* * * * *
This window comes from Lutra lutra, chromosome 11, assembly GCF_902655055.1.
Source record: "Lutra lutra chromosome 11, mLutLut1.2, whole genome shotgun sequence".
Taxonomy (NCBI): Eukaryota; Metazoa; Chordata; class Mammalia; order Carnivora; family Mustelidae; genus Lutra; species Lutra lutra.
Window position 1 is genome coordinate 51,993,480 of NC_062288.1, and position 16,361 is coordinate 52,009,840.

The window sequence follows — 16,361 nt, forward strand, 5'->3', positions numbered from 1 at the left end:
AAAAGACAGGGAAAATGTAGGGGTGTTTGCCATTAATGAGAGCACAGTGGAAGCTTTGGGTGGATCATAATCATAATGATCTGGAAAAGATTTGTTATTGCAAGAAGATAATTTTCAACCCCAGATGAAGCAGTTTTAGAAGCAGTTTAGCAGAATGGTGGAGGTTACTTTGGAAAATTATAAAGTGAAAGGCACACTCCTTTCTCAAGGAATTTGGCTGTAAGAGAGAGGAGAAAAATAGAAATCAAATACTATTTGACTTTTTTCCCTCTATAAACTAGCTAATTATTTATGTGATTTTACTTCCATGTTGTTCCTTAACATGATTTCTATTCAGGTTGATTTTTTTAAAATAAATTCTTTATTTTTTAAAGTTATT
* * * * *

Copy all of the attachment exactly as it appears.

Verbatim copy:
This window comes from Lutra lutra, chromosome 11, assembly GCF_902655055.1.
Source record: "Lutra lutra chromosome 11, mLutLut1.2, whole genome shotgun sequence".
Taxonomy (NCBI): Eukaryota; Metazoa; Chordata; class Mammalia; order Carnivora; family Mustelidae; genus Lutra; species Lutra lutra.
Window position 1 is genome coordinate 51,993,480 of NC_062288.1, and position 16,361 is coordinate 52,009,840.

The window sequence follows — 16,361 nt, forward strand, 5'->3', positions numbered from 1 at the left end:
AAAAGACAGGGAAAATGTAGGGGTGTTTGCCATTAATGAGAGCACAGTGGAAGCTTTGGGTGGATCATAATCATAATGATCTGGAAAAGATTTGTTATTGCAAGAAGATAATTTTCAACCCCAGATGAAGCAGTTTTAGAAGCAGTTTAGCAGAATGGTGGAGGTTACTTTGGAAAATTATAAAGTGAAAGGCACACTCCTTTCTCAAGGAATTTGGCTGTAAGAGAGAGGAGAAAAATAGAAATCAAATACTATTTGACTTTTTTCCCTCTATAAACTAGCTAATTATTTATGTGATTTTACTTCCATGTTGTTCCTTAACATGATTTCTATTCAGGTTGATTTTTTTAAAATAAATTCTTTATTTTTTAAAGTTATT